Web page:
“I’ve had so many people just straight-up say ‘no’ to me – whether that’s to playing certain gigs or events, or in meetings with various people. However, the most important thing I’ve taken from all of these people saying ‘no’ is that it was a ‘no’ for a reason. Maybe I wasn’t meant to work with them or down the line it could have been a bad move for me. You’ve got to believe that everything happens for a reason and when it comes to my career, I always work out a way to turn a ‘no’ into a ‘yes’.”
One change that Charlie would like to see in the world is how people receive the word no and respond to rejection pertaining to their careers. For her, it would be great to see people switch things around and take it as a positive just as she did. By challenging those who say no and to keep pushing until we find a way to make things work will only strengthen us in the long run.
The incredible support Charlie has received from her family over the years has been a major factor in her success. From her parents providing her with sound role models, her brother attending her first big show, to everyone standing behind her as she stepped out into the world to chase her dream, her family and friends have been there for both the happiest and most nerve-wracking moments.
“Sounds cliché perhaps, but throughout life my friends and family have inspired me more than they know. Growing up, my Mum, Dad, and my brother were always the ones to back me up in whatever I wanted to do, no matter how unrealistic it may have seemed at the time. Keeping in mind that I was trying to be a journalist at 13, you can see how important that support was! You’d never guess considering the job I have now, but they helped me grow from being this shy girl who was too scared to pick up the phone and call a local or national newspaper for work experience, to a girl who wanted the world and fought to have that too. My brother came to my first ever gig with me, which really meant the world to me. My amazing friends – some of which I’ve been friends with since I was four years old – are like no others I’ve ever met. They’ve all been a constant source of inspiration because I’ve always missed events, birthdays and other important things in their lives due to touring, but they’ve never held that against me and always pushed me to do more. I know most DJs will look towards their record sales and the lineups that they’ve been on as a measure of their success. For me, when I look back, I really hope that the impact I’ve had on the music industry is to have brought a lot of good memories and amazing nights to the people that have come to my gigs or listened to my music over the years. You can’t really quantify those kinds of memories and experiences, but I think they count for a lot more than numbers on a tick list!”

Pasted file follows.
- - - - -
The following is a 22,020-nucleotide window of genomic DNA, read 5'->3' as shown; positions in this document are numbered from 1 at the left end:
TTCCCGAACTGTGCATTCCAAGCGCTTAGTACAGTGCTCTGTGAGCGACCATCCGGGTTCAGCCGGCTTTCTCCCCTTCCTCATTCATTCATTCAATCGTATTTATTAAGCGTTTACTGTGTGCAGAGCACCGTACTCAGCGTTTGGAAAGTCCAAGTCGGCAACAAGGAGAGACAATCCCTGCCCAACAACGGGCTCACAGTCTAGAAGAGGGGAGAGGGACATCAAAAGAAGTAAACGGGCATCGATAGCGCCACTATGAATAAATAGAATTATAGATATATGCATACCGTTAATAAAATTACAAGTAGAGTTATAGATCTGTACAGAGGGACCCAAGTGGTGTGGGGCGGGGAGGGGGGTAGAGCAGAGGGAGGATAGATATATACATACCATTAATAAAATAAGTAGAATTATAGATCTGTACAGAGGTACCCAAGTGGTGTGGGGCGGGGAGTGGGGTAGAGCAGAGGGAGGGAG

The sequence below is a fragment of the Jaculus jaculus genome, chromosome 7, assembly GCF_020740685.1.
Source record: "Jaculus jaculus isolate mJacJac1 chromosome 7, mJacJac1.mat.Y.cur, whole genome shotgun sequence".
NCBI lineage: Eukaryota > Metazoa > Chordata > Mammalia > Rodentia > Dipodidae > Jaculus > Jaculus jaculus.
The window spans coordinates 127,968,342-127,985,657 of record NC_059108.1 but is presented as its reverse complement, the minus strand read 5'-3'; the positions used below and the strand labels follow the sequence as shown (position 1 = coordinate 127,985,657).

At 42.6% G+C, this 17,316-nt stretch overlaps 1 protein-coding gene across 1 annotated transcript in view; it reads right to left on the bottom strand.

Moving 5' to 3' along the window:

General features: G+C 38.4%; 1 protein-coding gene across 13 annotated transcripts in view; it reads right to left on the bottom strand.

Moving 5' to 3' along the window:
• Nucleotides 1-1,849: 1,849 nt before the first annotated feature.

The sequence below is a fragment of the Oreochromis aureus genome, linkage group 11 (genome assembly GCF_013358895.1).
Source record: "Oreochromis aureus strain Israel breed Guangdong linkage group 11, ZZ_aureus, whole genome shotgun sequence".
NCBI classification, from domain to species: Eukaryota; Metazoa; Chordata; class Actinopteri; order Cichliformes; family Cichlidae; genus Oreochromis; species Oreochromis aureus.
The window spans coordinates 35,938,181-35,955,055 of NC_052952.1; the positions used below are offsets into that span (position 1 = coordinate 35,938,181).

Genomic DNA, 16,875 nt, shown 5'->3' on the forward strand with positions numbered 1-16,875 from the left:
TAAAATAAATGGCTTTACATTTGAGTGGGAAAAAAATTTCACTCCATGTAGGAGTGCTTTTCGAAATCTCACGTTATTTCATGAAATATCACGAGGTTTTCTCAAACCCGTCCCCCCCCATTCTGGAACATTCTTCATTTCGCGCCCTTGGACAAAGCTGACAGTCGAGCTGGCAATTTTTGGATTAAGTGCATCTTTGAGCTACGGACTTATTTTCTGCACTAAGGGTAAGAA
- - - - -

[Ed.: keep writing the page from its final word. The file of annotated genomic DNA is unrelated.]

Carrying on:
No matter the journey we’re on or the path we choose, the support we have along the way can make a world of difference. We may not all have the same depth as Charlie in our support system, but there will always be those around us that want to see it all work out. Keep those people close and the sky is the limit.